My plans for spring are to plant the potatoes in the new extension to my previous garden in an area where nothing has grown before.  During the winter, we have been spreading manure from the chicken coop on this area to improve the nitrogen content, which potatoes need.

The Yukon Gold was a delicious variety, but we enjoyed the red potatoes, too.  I think I’m going to do a mix of Yukon Gold, Red Norland, and Kennebec varieties, with more Yukon Gold.  I’ll probably do between 20-30 plants in the spring and hopefully that many in the fall to keep us in potatoes for a longer period of time.

I haven’t found any gardening centers in my area that sell potatoes in the fall, so I will just keep any extras from the ones I purchase in the spring in the refrigerator until fall.  I will also save some of the smaller potatoes from the spring harvest and replant them for the fall harvest, keeping them in the refrigerator in between. (Keeping them in the refrigerator simulates the winter dormant period needed for growth, from what I’ve read.)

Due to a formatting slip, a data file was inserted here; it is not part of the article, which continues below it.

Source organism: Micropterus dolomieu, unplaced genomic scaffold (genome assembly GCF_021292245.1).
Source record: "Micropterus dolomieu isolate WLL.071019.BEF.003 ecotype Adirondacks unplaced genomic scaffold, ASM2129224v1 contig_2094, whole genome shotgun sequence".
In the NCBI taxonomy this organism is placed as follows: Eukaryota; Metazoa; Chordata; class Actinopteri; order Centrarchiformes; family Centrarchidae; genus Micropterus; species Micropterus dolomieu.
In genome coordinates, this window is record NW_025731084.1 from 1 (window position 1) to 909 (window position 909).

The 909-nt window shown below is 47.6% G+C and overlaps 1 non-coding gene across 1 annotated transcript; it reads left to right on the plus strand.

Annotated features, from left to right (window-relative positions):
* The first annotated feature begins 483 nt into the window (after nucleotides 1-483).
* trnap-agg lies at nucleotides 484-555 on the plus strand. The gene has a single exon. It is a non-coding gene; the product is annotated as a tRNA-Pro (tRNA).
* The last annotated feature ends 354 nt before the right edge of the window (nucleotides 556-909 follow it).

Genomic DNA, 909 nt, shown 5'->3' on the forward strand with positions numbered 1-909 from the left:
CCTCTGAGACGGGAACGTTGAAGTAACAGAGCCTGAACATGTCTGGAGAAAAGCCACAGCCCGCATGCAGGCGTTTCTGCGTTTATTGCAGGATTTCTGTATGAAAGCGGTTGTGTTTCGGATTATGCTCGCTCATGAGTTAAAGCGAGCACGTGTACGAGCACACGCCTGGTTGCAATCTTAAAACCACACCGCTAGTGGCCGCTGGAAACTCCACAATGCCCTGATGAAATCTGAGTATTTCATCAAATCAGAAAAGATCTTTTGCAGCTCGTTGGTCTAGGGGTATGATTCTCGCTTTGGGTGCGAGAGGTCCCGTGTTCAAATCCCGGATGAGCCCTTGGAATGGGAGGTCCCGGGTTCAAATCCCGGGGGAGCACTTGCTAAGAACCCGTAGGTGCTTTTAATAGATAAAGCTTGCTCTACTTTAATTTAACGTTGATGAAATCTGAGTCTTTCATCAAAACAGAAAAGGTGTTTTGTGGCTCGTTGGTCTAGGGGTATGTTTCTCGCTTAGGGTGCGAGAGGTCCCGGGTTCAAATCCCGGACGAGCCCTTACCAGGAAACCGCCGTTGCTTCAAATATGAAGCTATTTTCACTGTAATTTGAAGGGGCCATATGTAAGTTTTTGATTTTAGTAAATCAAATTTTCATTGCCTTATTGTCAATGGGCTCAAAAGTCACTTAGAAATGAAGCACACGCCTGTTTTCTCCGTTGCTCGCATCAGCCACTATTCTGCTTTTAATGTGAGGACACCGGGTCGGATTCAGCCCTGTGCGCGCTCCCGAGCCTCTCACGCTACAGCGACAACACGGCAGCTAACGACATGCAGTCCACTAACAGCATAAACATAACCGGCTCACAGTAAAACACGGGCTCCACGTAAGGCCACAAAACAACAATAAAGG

Have you ever planted potatoes?  What has been your experience?